A single foreign worker blew the lid off a massive international trafficking ring north of Toronto, police say
It began with a tip from a single foreign worker.
Now, police north of Toronto say they have rescued 64 Mexican migrants exploited by an international labour trafficking ring and in living conditions so deplorable that officers themselves have been left shaken.
On Feb. 8, police acting on search warrants in East Gwillimbury, Vaughan, Toronto and Mississauga located dozens of workers who they say were lured to Canada with promises of a better future. Instead, they were given mattresses on the floor, housed with dozens in bug-infested rooms, faced threats and, in some cases, say police, sexual assault.
"These workers are coerced with promises of a better life, decent wages, quality housing and eventually documentation. These are almost always false promises," York Regional Police Deputy Chief Alvaro Almeida told reporters on Friday.
One foreign worker — not the one who blew the whistle — spoke to CBC News in the days following the raid, and described the squalid housing he and others were forced to pay for out of their wages.
The man, in his 20s, was a farm worker, but managed to leave before the police raid. CBC News has agreed to protect his identity because he fears deportation.
WATCH | Foreign worker describes filthy conditions in home:
At 5 a.m. each morning, he said a bus would take the workers to a farm where they would pack vegetables. At the end of the week, he says he would be left just $50 in a cash envelope — after deductions for food and lodging.
At the Toronto duplex where he was housed, there were six to eight workers in a room, pairs of two sharing a mattress, he said in Spanish.
"We really came to suffer from deception by those who hired us, with extensive work hours and sleeping in dirty places with cockroaches and bedbugs… These were the daily conditions we faced."
5 charged, 2 more wanted
The investigation began in November 2022 after one Mexican national contacted police, police said at a news conference.
Over the next three months, investigators spoke with several others who provided similar accounts and found they'd been exploited by a trafficking ring operating not only in York Region but across the Greater Toronto Area, police said. Workers were living in squalor, forced to work long hours with little pay and bussed in to work at farms, factories and warehouses, all while their exploiters lived lives of luxury, police allege.
The names of those businesses have not yet been released as the Ontario Ministry of Labour continues its investigation.
Five people have been arrested, including two Canadian citizens and three Mexican nationals, facing 44 charges between them including human trafficking, materially benefiting from trafficking people and participating in a criminal organization, among others.
Two others remain wanted.
As for the foreign workers, police say Spanish-speaking officers from York Regional Police as well as police in Peel, Toronto and the Ontario Provincial Police explained what was happening and offered workers support. Of the 64 workers found, 53 accepted the help and continue to be supported, police say.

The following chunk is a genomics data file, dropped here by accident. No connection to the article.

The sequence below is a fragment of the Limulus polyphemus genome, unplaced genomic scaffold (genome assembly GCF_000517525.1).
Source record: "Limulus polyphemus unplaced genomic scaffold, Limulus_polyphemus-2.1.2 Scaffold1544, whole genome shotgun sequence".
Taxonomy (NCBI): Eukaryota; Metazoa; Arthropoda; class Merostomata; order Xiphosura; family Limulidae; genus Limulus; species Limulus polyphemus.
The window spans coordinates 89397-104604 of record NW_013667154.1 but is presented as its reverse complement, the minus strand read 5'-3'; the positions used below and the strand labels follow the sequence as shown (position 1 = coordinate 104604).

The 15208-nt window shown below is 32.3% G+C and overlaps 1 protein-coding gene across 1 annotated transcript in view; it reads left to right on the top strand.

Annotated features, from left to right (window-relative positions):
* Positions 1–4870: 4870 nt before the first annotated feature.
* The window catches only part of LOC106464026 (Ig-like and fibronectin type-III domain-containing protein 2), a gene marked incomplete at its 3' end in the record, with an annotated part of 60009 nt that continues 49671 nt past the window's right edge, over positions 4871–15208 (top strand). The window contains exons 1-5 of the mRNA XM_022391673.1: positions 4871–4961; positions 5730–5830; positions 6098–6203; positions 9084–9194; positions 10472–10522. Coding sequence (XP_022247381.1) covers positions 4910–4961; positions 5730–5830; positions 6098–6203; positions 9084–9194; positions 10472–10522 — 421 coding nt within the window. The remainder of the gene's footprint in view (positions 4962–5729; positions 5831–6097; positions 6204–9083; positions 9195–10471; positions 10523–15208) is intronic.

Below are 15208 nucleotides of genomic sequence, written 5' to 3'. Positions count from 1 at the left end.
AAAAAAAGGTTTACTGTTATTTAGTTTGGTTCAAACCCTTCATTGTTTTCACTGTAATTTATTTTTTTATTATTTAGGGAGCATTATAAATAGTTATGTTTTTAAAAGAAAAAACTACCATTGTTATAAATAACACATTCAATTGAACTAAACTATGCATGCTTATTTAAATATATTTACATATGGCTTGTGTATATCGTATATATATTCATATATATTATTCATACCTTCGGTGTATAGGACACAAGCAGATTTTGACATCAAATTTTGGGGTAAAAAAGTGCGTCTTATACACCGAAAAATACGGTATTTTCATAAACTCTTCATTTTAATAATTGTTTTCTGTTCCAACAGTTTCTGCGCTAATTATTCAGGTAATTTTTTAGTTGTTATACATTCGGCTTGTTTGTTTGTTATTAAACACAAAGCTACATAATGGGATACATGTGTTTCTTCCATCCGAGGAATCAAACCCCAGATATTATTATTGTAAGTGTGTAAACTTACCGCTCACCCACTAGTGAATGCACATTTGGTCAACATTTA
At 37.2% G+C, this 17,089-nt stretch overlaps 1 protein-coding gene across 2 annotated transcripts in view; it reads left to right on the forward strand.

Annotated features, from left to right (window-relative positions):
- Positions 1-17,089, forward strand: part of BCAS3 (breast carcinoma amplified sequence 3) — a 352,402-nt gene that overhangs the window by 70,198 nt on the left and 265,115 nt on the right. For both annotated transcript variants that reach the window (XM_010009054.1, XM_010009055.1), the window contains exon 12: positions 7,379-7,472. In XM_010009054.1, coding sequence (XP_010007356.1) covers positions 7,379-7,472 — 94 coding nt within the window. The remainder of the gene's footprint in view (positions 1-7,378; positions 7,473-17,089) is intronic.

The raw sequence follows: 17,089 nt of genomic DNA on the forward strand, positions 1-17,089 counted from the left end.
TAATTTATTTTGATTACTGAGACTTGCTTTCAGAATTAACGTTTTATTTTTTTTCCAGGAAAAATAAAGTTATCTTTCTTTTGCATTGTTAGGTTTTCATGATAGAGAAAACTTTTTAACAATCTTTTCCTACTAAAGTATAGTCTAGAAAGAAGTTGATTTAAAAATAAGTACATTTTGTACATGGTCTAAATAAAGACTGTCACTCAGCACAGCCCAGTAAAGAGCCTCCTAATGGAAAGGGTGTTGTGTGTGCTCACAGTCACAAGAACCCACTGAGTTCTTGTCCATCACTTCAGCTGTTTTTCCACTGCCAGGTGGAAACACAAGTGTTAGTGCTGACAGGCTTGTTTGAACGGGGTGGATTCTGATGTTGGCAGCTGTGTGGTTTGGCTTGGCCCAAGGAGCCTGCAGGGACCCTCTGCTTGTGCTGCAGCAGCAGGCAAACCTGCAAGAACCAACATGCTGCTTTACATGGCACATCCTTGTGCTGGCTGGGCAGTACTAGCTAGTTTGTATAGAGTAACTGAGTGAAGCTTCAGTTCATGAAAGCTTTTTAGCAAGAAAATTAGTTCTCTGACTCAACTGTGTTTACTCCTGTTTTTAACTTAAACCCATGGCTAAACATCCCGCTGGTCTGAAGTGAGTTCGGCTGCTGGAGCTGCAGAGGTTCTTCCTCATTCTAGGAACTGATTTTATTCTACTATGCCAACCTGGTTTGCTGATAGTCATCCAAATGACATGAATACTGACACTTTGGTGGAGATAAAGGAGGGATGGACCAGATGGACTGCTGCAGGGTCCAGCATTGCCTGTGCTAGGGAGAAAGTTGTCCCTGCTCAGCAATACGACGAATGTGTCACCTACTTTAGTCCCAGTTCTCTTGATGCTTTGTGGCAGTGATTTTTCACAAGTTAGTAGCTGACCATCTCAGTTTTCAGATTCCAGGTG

Officers saw themselves in those seeking 'better life'
"To see the state of the workers' living conditions, considering the promises that were made to them, was heartbreaking," said York police Chief Jim MacSween.
"The Spanish-speaking officers who assisted in the investigation were also deeply affected, as they could see the reflections of their own families and friends in the faces of these hardworking people who were only trying to find a better life."
Exactly how they were recruited in Mexico remains under investigation, police say.
Almeida said he knows labour trafficking victims may be afraid to come forward, afraid to seek help for fear they'll be arrested and deported.
To anyone in that position he said, "We're here to help."
But one advocate says Canada's own immigration system has serious gaps that can leave migrant workers fearful about coming forward about the exploitation they face.
'A systemic issue,' advocate says
"What we see often in situations like this is that police come in, do a big splash, call it human trafficking ... and within a few weeks, workers are being deported," said Syed Hussan, executive director of the Migrant Workers Alliance of Canada.
Rather than police, who lack the tools to secure rights for exploited workers, immigration, housing and labour authorities should work to ensure the workers aren't doubly punished, first by being exploited and then by being removed from Canada, he said.
"This is a systemic issue.... Many migrants are facing these issues because they don't have permanent residence rights," said Hussan.
The federal government has said it is working on a regularization program to grant status to undocumented migrants in Canada, but Hussan says despite making that promise over a year ago, there's been no update.
"We're calling on the federal government to not delay," he said.
But no matter their status, he says, if workers were brought to Canada under false pretences, the federal government should act to secure them proper work permits.
"Our concern is what will happen to the workers after the spotlight shifts and the police move on."
But Cynthia Moreno of the Consulate General of Mexico in Toronto says she expects the workers will likely have some status in Canada.
"If they are potential victims, that guarantee comes first, the guarantee of their rights as victims."